The Collection Object

VBA features one generic object type, the Collection object, which is simply a container for data. Although typically its members are other objects, it can in fact hold data of any type, including other collection objects. The collection object is therefore an object-oriented version of the Visual Basic array. It supports the following four methods:

Adds an item to the collection. Along with the data itself, you can specify a key value by which the member can be retrieved from the collection.

Count

Returns the number of items in the collection.

Item

Retrieves a member from the collection either by its index (or ordinal position in the collection) or by its key (assuming that one was provided when the item was added to the collection).

Remove

Deletes a member from the collection either by its index or its key.

For example, the following code fragment defines a collection object, colStates, to hold U.S. state information, and adds two members to it that can later be accessed by their key, which in this case happens to be their two-letter state code:

Dim colStates As New Collection colStates.Add "New York", "NY" colStates.Add "Michigan", "MI"

As we've noted, collection objects, like arrays, are containers for data. Like the elements in arrays, the members of collections can be iterated using the For Each...Next construct. And like arrays, they are accessible by their index value, although the lower bound of a collection object's index is always 1, and can't be set otherwise in code. But given the similarity to arrays, why use collection objects, rather than arrays, in your code? The major reason is ease of access and ease of maintenance:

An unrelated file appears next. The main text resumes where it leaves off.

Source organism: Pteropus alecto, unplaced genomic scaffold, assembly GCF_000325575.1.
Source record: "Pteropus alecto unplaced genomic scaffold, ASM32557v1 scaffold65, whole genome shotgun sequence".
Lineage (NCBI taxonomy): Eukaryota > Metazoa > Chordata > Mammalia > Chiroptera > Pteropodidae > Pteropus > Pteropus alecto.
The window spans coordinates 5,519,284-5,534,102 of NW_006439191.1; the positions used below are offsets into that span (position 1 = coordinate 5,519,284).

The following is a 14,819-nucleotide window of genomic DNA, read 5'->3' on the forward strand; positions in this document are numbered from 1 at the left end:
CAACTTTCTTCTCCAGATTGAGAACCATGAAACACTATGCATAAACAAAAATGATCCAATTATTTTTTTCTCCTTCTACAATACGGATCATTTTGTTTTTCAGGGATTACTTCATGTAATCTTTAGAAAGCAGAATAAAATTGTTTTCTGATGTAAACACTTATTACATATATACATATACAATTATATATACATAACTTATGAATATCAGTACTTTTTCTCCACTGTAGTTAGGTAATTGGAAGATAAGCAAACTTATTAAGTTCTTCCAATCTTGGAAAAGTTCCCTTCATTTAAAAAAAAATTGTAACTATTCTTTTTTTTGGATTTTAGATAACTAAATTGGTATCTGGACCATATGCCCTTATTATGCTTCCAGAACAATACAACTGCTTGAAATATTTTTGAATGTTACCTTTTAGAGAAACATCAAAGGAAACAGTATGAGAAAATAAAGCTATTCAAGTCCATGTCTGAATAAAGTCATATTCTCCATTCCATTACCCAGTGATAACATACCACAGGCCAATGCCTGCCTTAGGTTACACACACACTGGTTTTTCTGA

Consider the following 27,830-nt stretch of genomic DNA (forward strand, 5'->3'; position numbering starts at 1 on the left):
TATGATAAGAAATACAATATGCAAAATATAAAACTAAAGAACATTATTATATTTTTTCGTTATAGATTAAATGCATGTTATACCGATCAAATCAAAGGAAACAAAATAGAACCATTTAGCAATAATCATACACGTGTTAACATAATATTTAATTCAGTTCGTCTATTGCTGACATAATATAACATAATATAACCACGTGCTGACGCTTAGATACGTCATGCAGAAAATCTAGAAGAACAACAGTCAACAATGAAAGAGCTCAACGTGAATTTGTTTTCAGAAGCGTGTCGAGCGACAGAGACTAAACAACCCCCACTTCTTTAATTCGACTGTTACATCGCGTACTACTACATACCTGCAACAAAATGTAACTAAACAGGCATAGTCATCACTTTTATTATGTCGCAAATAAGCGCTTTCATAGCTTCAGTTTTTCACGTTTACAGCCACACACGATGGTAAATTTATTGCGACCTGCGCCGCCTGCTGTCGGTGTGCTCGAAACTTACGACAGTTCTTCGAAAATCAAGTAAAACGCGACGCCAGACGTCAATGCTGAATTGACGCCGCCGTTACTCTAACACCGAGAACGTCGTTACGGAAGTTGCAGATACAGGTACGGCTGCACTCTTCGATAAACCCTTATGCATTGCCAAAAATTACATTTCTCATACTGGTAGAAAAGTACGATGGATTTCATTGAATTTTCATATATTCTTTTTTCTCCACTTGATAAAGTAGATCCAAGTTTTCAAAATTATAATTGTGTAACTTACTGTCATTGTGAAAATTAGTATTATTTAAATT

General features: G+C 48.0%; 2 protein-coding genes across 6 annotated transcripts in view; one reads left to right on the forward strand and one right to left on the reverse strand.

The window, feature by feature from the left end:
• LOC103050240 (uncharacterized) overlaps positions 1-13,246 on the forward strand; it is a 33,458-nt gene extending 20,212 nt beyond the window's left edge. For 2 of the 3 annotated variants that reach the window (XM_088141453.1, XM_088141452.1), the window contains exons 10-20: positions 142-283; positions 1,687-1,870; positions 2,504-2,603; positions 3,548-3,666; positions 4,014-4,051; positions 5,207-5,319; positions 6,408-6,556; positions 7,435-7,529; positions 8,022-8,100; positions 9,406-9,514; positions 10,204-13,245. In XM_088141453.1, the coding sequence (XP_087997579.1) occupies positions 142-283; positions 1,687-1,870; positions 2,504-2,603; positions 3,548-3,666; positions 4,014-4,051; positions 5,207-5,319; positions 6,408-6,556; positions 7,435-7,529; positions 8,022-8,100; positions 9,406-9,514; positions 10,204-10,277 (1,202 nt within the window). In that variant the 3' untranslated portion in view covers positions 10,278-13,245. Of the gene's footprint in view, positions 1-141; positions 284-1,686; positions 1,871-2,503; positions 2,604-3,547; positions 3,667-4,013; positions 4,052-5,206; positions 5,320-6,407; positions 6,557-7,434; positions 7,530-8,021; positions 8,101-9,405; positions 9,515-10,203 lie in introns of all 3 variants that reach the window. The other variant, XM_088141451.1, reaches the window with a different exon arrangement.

• Members can be added before or after an existing member based on the lat-ter's key value as well as its index value.

• Members can be retrieved based on either their key value or their index value.

• Members can be deleted based on either their key value or their index value. Multiple deletions based on an index value, however, should be done back-

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wards, from higher index values to lower ones, since the collection is rein-dexed after each deletion.

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